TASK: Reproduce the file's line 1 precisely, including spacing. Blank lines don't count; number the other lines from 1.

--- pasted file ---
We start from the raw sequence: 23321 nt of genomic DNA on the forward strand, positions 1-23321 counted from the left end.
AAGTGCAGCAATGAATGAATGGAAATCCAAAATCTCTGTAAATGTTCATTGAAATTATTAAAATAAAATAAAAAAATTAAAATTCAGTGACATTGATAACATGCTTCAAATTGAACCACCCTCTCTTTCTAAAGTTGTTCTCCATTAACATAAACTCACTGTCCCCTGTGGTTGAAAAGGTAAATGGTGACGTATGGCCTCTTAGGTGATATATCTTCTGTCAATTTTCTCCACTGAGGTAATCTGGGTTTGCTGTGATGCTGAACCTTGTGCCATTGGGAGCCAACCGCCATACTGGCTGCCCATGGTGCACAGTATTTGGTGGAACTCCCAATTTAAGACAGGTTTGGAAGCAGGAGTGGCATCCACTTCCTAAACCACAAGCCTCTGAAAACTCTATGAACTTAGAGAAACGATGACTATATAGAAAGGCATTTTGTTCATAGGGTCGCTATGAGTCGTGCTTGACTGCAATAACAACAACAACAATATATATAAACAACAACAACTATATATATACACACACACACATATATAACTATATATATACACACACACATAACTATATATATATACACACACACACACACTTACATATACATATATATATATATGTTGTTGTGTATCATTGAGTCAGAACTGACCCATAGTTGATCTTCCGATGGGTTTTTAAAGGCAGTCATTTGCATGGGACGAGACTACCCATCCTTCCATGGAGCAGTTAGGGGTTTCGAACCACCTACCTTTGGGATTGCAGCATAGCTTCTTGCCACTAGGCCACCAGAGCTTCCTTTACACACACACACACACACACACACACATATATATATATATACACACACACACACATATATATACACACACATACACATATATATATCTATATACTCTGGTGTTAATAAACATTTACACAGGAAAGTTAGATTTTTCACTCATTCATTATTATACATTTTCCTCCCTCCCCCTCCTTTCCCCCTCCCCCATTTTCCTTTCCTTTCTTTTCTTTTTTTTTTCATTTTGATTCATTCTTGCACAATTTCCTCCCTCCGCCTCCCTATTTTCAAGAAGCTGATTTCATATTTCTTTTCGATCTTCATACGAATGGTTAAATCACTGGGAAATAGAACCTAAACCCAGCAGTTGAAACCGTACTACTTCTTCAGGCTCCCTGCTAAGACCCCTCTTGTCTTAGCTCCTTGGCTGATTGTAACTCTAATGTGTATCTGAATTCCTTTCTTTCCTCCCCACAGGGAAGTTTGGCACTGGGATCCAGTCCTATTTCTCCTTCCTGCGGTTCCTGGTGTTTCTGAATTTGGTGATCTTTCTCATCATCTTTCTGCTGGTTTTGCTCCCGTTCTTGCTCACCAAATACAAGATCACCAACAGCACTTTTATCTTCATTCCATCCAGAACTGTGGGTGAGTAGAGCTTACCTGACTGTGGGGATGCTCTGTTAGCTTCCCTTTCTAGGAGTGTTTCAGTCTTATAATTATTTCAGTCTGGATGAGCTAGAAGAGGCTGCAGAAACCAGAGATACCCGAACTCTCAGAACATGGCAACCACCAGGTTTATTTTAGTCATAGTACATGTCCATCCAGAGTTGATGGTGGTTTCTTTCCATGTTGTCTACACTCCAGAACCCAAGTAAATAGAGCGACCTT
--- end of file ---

We start from the raw sequence: 23321 nt of genomic DNA on the forward strand, positions 1-23321 counted from the left end.